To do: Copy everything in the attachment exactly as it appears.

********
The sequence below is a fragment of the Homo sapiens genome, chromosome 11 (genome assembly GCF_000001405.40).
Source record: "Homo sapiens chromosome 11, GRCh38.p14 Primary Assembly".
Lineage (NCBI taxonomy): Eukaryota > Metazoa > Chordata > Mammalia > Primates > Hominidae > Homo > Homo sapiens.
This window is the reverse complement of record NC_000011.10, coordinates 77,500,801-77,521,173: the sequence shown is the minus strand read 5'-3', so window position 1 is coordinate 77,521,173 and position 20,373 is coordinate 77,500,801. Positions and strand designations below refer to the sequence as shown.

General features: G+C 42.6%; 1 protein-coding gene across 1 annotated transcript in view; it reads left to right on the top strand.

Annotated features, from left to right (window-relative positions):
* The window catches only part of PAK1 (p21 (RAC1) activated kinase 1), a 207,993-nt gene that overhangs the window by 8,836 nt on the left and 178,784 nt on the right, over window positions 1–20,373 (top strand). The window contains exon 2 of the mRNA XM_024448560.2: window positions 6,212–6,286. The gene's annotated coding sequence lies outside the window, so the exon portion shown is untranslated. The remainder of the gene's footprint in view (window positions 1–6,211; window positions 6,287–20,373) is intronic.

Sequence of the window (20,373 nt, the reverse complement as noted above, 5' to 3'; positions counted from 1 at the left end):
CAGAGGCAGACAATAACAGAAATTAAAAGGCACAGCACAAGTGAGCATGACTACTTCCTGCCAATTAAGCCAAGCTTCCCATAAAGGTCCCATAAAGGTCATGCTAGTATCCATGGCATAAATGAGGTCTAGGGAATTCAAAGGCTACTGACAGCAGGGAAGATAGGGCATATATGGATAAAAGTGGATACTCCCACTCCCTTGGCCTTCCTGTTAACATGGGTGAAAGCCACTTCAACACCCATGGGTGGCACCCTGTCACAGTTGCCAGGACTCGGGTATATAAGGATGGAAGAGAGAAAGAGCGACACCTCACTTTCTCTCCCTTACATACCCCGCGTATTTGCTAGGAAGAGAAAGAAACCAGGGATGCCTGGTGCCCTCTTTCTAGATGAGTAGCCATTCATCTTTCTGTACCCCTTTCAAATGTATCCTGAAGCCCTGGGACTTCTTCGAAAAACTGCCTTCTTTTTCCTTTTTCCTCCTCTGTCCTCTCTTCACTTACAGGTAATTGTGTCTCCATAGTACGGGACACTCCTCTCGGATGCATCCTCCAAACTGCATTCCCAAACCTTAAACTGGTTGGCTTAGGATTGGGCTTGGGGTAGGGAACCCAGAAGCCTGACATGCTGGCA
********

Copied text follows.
The sequence below is a fragment of the Homo sapiens genome, chromosome 11 (genome assembly GCF_000001405.40).
Source record: "Homo sapiens chromosome 11, GRCh38.p14 Primary Assembly".
Lineage (NCBI taxonomy): Eukaryota > Metazoa > Chordata > Mammalia > Primates > Hominidae > Homo > Homo sapiens.
This window is the reverse complement of record NC_000011.10, coordinates 77,500,801-77,521,173: the sequence shown is the minus strand read 5'-3', so window position 1 is coordinate 77,521,173 and position 20,373 is coordinate 77,500,801. Positions and strand designations below refer to the sequence as shown.

General features: G+C 42.6%; 1 protein-coding gene across 1 annotated transcript in view; it reads left to right on the top strand.

Annotated features, from left to right (window-relative positions):
* The window catches only part of PAK1 (p21 (RAC1) activated kinase 1), a 207,993-nt gene that overhangs the window by 8,836 nt on the left and 178,784 nt on the right, over window positions 1–20,373 (top strand). The window contains exon 2 of the mRNA XM_024448560.2: window positions 6,212–6,286. The gene's annotated coding sequence lies outside the window, so the exon portion shown is untranslated. The remainder of the gene's footprint in view (window positions 1–6,211; window positions 6,287–20,373) is intronic.

Sequence of the window (20,373 nt, the reverse complement as noted above, 5' to 3'; positions counted from 1 at the left end):
CAGAGGCAGACAATAACAGAAATTAAAAGGCACAGCACAAGTGAGCATGACTACTTCCTGCCAATTAAGCCAAGCTTCCCATAAAGGTCCCATAAAGGTCATGCTAGTATCCATGGCATAAATGAGGTCTAGGGAATTCAAAGGCTACTGACAGCAGGGAAGATAGGGCATATATGGATAAAAGTGGATACTCCCACTCCCTTGGCCTTCCTGTTAACATGGGTGAAAGCCACTTCAACACCCATGGGTGGCACCCTGTCACAGTTGCCAGGACTCGGGTATATAAGGATGGAAGAGAGAAAGAGCGACACCTCACTTTCTCTCCCTTACATACCCCGCGTATTTGCTAGGAAGAGAAAGAAACCAGGGATGCCTGGTGCCCTCTTTCTAGATGAGTAGCCATTCATCTTTCTGTACCCCTTTCAAATGTATCCTGAAGCCCTGGGACTTCTTCGAAAAACTGCCTTCTTTTTCCTTTTTCCTCCTCTGTCCTCTCTTCACTTACAGGTAATTGTGTCTCCATAGTACGGGACACTCCTCTCGGATGCATCCTCCAAACTGCATTCCCAAACCTTAAACTGGTTGGCTTAGGATTGGGCTTGGGGTAGGGAACCCAGAAGCCTGACATGCTGGCA